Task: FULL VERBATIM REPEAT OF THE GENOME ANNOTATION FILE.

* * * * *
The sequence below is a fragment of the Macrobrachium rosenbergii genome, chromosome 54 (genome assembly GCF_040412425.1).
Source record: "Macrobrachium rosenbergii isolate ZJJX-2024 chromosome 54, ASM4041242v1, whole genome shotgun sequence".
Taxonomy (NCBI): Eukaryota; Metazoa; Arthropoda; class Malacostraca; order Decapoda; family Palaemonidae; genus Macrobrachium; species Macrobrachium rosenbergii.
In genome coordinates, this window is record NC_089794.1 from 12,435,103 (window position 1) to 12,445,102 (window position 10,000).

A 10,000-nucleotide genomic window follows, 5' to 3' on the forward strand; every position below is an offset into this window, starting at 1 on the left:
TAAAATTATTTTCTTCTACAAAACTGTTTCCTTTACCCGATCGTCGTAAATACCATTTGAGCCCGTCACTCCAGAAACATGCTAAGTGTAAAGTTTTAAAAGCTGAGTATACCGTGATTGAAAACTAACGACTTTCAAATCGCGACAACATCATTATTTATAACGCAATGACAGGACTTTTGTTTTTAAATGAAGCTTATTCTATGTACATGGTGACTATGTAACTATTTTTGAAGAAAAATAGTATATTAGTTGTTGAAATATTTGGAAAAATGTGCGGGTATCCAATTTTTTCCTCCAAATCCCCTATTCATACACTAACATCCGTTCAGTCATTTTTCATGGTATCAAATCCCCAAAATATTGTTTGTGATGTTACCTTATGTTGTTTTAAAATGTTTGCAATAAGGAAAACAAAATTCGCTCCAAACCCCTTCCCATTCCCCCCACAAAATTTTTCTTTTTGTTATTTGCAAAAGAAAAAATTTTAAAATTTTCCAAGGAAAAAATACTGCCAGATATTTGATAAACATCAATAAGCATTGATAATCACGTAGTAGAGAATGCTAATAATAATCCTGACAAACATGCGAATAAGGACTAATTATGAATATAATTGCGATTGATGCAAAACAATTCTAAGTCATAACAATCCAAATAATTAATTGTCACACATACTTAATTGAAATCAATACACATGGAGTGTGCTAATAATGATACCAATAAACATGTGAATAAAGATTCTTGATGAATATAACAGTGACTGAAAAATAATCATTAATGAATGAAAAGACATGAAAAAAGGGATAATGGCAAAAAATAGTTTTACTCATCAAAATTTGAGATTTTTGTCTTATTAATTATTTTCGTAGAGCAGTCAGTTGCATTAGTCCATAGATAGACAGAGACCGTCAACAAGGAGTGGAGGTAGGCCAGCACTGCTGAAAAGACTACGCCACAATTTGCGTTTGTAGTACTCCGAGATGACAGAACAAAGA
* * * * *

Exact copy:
The sequence below is a fragment of the Macrobrachium rosenbergii genome, chromosome 54 (genome assembly GCF_040412425.1).
Source record: "Macrobrachium rosenbergii isolate ZJJX-2024 chromosome 54, ASM4041242v1, whole genome shotgun sequence".
Taxonomy (NCBI): Eukaryota; Metazoa; Arthropoda; class Malacostraca; order Decapoda; family Palaemonidae; genus Macrobrachium; species Macrobrachium rosenbergii.
In genome coordinates, this window is record NC_089794.1 from 12,435,103 (window position 1) to 12,445,102 (window position 10,000).

A 10,000-nucleotide genomic window follows, 5' to 3' on the forward strand; every position below is an offset into this window, starting at 1 on the left:
TAAAATTATTTTCTTCTACAAAACTGTTTCCTTTACCCGATCGTCGTAAATACCATTTGAGCCCGTCACTCCAGAAACATGCTAAGTGTAAAGTTTTAAAAGCTGAGTATACCGTGATTGAAAACTAACGACTTTCAAATCGCGACAACATCATTATTTATAACGCAATGACAGGACTTTTGTTTTTAAATGAAGCTTATTCTATGTACATGGTGACTATGTAACTATTTTTGAAGAAAAATAGTATATTAGTTGTTGAAATATTTGGAAAAATGTGCGGGTATCCAATTTTTTCCTCCAAATCCCCTATTCATACACTAACATCCGTTCAGTCATTTTTCATGGTATCAAATCCCCAAAATATTGTTTGTGATGTTACCTTATGTTGTTTTAAAATGTTTGCAATAAGGAAAACAAAATTCGCTCCAAACCCCTTCCCATTCCCCCCACAAAATTTTTCTTTTTGTTATTTGCAAAAGAAAAAATTTTAAAATTTTCCAAGGAAAAAATACTGCCAGATATTTGATAAACATCAATAAGCATTGATAATCACGTAGTAGAGAATGCTAATAATAATCCTGACAAACATGCGAATAAGGACTAATTATGAATATAATTGCGATTGATGCAAAACAATTCTAAGTCATAACAATCCAAATAATTAATTGTCACACATACTTAATTGAAATCAATACACATGGAGTGTGCTAATAATGATACCAATAAACATGTGAATAAAGATTCTTGATGAATATAACAGTGACTGAAAAATAATCATTAATGAATGAAAAGACATGAAAAAAGGGATAATGGCAAAAAATAGTTTTACTCATCAAAATTTGAGATTTTTGTCTTATTAATTATTTTCGTAGAGCAGTCAGTTGCATTAGTCCATAGATAGACAGAGACCGTCAACAAGGAGTGGAGGTAGGCCAGCACTGCTGAAAAGACTACGCCACAATTTGCGTTTGTAGTACTCCGAGATGACAGAACAAAGA